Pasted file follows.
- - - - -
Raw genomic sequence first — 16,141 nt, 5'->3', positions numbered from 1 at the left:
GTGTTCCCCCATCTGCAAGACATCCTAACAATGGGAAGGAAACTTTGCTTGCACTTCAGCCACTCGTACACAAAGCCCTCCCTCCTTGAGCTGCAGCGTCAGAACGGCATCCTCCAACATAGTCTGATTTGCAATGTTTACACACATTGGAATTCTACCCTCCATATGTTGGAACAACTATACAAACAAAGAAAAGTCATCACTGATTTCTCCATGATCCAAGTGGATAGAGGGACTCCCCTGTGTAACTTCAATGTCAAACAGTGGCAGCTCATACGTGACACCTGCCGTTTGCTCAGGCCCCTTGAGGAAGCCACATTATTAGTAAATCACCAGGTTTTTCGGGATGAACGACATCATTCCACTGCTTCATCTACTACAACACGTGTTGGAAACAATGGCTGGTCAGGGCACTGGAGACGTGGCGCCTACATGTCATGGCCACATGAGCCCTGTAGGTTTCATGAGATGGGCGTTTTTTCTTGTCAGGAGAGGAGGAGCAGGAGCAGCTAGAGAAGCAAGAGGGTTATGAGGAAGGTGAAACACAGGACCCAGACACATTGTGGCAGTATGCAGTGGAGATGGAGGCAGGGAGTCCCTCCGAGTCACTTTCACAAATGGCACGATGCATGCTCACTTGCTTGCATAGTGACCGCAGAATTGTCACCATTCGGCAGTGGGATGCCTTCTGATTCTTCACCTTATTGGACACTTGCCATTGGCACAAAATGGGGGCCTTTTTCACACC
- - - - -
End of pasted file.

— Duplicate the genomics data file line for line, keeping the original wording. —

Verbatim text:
Raw genomic sequence first — 16,141 nt, 5'->3', positions numbered from 1 at the left:
GTGTTCCCCCATCTGCAAGACATCCTAACAATGGGAAGGAAACTTTGCTTGCACTTCAGCCACTCGTACACAAAGCCCTCCCTCCTTGAGCTGCAGCGTCAGAACGGCATCCTCCAACATAGTCTGATTTGCAATGTTTACACACATTGGAATTCTACCCTCCATATGTTGGAACAACTATACAAACAAAGAAAAGTCATCACTGATTTCTCCATGATCCAAGTGGATAGAGGGACTCCCCTGTGTAACTTCAATGTCAAACAGTGGCAGCTCATACGTGACACCTGCCGTTTGCTCAGGCCCCTTGAGGAAGCCACATTATTAGTAAATCACCAGGTTTTTCGGGATGAACGACATCATTCCACTGCTTCATCTACTACAACACGTGTTGGAAACAATGGCTGGTCAGGGCACTGGAGACGTGGCGCCTACATGTCATGGCCACATGAGCCCTGTAGGTTTCATGAGATGGGCGTTTTTTCTTGTCAGGAGAGGAGGAGCAGGAGCAGCTAGAGAAGCAAGAGGGTTATGAGGAAGGTGAAACACAGGACCCAGACACATTGTGGCAGTATGCAGTGGAGATGGAGGCAGGGAGTCCCTCCGAGTCACTTTCACAAATGGCACGATGCATGCTCACTTGCTTGCATAGTGACCGCAGAATTGTCACCATTCGGCAGTGGGATGCCTTCTGATTCTTCACCTTATTGGACACTTGCCATTGGCACAAAATGGGGGCCTTTTTCACACC